In 1768, the arrival of Acadians robbed of their lands greatly increased the number of inhabitants in the future parish of Sainte-Marguerite-of-Blairfindie. A settlement had been established around 1750 in Petite-Rivière-de- Montréal, named after the river now called L’Acadie that flows through the area.
Exiled from Memramcook, Port-Royal, Grand-Pré and Rivière-aux-Canards, their peregrinations, led them first to New-England then to an area they called La Cadie, then La Nouvelle-Cadie, then La Petite-Cadie, and finally L’Acadie in memory of the homeland taken from them in 1755.
In 1801, the Acadians living along the upper Petite River built a church, a true monument to the continuity of the Acadian people. It still stands today on the Presque isle given by the Acadian Jacques Hébert, nephew of the couple who inspired the heroes in Napoleon Bourassa’s novel Jacques et Marie, souvenir d’un peuple dispersé.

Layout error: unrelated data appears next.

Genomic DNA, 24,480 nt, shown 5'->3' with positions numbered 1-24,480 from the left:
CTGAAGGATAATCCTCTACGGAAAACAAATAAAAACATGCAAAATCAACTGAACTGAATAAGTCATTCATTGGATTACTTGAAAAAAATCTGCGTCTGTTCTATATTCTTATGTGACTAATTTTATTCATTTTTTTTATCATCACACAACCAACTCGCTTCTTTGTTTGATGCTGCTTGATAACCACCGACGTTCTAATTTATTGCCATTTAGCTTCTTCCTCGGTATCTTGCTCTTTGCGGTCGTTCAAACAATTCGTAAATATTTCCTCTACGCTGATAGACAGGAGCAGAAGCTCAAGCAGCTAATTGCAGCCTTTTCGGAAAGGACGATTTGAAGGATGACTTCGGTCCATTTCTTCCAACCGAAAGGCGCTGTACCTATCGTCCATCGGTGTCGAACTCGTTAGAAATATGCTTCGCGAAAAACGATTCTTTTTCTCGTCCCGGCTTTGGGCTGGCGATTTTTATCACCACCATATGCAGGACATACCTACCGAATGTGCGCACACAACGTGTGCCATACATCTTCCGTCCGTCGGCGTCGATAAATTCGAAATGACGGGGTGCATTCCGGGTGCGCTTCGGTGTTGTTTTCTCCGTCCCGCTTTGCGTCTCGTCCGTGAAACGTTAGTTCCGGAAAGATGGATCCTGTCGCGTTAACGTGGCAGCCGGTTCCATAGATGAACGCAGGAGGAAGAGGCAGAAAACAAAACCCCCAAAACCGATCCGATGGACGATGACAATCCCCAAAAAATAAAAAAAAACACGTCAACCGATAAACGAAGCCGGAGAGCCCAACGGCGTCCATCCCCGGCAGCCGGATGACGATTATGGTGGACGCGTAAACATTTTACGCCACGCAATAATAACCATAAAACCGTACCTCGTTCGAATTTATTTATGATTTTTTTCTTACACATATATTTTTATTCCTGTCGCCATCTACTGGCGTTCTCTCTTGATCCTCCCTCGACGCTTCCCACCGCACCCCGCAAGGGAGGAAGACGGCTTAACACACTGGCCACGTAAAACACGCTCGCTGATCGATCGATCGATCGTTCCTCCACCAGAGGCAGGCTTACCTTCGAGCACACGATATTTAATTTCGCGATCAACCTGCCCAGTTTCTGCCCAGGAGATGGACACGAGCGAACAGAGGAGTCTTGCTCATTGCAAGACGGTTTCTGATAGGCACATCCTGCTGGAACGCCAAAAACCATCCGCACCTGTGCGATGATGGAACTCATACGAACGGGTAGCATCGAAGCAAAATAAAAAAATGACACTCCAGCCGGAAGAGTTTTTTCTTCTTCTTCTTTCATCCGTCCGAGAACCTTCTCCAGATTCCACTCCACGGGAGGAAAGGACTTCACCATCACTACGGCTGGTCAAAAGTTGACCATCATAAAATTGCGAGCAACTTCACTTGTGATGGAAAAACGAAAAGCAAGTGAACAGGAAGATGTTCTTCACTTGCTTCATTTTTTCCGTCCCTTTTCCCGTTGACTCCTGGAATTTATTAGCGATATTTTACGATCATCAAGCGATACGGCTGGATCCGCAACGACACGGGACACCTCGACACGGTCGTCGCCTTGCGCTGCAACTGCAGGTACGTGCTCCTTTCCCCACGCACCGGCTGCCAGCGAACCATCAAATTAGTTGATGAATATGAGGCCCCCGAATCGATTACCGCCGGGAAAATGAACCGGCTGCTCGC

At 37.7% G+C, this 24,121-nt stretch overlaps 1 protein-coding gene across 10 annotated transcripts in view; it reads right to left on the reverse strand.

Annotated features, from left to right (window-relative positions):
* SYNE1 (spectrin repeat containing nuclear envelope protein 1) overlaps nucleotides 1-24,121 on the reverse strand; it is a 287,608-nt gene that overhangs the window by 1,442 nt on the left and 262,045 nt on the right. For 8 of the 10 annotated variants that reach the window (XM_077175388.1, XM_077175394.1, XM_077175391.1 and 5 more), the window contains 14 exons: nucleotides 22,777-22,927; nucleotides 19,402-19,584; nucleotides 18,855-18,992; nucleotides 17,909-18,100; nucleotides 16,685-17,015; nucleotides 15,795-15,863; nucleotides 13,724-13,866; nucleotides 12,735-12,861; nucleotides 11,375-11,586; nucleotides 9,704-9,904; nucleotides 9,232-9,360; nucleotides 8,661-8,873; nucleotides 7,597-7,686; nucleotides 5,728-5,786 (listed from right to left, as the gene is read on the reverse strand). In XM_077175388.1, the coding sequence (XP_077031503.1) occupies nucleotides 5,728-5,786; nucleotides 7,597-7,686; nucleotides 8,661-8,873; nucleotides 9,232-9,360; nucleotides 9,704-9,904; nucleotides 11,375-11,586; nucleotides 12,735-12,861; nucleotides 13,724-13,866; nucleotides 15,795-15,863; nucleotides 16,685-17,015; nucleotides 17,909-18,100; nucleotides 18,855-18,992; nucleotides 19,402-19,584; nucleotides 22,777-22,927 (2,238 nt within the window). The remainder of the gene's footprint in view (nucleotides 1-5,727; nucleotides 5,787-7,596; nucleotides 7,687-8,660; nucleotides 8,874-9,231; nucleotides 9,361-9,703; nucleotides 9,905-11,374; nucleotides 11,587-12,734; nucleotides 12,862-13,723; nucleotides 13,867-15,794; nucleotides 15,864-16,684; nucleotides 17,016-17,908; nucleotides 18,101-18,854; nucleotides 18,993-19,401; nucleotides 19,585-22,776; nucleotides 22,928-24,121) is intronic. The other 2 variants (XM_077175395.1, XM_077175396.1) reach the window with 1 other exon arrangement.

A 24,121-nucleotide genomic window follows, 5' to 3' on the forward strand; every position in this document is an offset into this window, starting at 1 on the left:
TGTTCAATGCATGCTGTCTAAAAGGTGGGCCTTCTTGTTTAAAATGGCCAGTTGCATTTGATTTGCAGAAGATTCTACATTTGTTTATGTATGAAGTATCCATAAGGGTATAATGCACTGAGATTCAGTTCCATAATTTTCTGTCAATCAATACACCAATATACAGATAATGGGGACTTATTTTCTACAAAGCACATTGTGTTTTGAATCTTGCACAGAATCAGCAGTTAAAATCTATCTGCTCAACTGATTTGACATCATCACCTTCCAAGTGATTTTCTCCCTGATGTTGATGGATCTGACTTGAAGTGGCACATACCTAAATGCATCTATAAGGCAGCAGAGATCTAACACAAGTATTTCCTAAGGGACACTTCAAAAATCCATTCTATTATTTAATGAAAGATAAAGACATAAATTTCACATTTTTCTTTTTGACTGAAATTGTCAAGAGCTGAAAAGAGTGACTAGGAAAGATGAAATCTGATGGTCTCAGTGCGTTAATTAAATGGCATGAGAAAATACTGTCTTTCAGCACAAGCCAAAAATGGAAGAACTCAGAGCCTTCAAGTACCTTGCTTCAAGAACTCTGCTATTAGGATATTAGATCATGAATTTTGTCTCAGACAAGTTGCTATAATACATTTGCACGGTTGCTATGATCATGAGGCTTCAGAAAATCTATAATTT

Let us honor the courage and perseverance of families with the name Babin, Béliveau, Boudreau, Bourg, Brault, Brun, Bourgeois, Cire, Comeau, Clouâtre, Daigle, Doucet, Dugas, Dupuis, Forest, Gaudet, Gaudreau, Girouard, Granger, Hébert, Lafaille, Landry, Lanoue, LeBlanc, Lord, Melançon, Michel, Poirier, Richard, Thibault, Thibodeau, Trahan and all the others who settled in L’Acadie and whose descendants took up arms in the war of 1812 and the Patriote Rebellions. Let us celebrate here the survival and the tenacity of this people
Source : texte inscrit sur le Monument.